Georgia educators will soon implement new programs for the state’s youngest students. Governor Nathan Deal announced Thursday the state was one of six to earn a Race to the Top-Early Learning Challenge grant from the U.S. Department of Education and the U.S. Department of Health and Human Services. Kentucky, Michigan, New Jersey, Pennsylvania and Vermont were also awarded RTT-ELC grants.
The Georgia Federation of Democratic Women is conducting a letter-writing campaign trying to convince Governor Nathan Deal to expand Medicaid in the state. They say accepting $40.5 billion from the federal government will help hundreds of thousands of Georgians without healthcare and could generate 70 thousand jobs. Federation President Gail Buckner says too many poor people in Georgia have no health insurance. She says they wait until they are really sick, then go to the emergency room, which puts pressure on hospitals who provide care with no reimbursement.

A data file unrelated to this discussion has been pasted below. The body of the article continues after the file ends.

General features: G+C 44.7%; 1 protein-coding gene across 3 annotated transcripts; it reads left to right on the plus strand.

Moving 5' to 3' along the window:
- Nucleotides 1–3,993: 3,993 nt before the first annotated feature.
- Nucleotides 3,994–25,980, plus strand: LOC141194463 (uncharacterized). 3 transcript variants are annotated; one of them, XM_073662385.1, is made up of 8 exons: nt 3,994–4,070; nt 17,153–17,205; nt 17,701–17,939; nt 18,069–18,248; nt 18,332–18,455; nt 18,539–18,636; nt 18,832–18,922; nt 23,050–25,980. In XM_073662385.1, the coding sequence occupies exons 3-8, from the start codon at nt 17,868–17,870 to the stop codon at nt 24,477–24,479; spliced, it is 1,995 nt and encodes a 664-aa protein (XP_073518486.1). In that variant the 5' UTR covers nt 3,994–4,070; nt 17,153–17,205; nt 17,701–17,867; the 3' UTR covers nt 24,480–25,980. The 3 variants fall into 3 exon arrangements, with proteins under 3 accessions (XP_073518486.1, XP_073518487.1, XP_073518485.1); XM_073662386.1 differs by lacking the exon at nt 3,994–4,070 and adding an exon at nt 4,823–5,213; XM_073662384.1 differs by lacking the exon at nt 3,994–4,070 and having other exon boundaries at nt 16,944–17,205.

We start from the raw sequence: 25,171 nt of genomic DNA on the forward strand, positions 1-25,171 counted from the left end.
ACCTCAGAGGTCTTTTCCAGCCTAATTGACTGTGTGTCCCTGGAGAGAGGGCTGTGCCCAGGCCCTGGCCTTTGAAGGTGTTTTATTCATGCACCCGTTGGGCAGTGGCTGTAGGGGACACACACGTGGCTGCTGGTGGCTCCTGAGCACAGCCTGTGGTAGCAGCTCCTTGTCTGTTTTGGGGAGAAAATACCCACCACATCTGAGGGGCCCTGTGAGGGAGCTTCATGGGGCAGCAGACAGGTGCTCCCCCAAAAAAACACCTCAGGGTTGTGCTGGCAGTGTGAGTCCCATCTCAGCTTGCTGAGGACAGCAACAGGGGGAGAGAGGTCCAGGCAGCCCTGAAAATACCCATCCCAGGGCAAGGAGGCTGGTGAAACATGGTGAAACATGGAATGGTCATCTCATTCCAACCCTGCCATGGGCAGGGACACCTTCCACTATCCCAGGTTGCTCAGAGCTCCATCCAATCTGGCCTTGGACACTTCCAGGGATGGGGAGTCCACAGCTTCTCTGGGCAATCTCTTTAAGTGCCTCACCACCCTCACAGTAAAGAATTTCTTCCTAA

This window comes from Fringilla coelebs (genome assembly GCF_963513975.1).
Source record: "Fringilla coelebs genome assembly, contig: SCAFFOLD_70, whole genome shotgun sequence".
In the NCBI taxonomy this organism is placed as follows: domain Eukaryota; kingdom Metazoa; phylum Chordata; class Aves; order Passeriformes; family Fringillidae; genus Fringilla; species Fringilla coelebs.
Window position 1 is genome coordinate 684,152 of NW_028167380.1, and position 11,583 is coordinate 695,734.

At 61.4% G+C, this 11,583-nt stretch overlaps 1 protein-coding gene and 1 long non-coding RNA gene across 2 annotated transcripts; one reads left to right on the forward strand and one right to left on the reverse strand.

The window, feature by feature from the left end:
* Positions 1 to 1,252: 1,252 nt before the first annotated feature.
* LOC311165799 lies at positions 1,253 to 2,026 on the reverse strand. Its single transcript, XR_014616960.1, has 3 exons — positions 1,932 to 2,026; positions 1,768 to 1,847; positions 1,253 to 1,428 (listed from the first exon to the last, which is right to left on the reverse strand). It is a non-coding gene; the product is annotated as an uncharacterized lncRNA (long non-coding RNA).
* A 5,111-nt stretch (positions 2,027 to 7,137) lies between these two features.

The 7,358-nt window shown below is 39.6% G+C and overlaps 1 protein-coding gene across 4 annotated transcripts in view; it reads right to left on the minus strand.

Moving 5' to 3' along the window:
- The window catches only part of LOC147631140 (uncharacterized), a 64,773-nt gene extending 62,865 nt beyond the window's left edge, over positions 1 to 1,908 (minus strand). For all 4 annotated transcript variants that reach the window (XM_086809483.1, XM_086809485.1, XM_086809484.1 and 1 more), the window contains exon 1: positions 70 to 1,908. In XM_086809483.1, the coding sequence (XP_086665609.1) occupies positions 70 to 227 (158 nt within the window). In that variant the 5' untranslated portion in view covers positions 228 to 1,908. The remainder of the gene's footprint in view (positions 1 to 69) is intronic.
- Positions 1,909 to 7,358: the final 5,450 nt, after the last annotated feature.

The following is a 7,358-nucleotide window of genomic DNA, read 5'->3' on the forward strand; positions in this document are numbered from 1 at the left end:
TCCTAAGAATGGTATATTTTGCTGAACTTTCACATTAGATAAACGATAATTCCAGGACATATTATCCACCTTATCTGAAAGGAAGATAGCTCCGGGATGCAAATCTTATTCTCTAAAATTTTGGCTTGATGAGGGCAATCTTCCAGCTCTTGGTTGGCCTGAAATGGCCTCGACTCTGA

Educators want the state to give them more flexibility to make budget and classroom decisions. That has been one of the consistent requests Representative Brooks Coleman, R-Duluth, and others on the joint education committee have received as they have toured the state over the last few months.
Georgia could be missing out on $35 billion in federal money over the next 10 years, according to the Georgia Budget and Policy Institute. The group held a forum Thursday to discuss why the state could benefit from expanding Medicaid under the Affordable Care Act.
Georgia’s Board of Education plans to discuss a request next month by Governor Nathan Deal to review the Common Core. Common Core is a set of standardized benchmarks of academic progress that several states voluntarily adopted. Georgia signed on in 2010 and implemented the standards beginning with the 2012-2013 school year.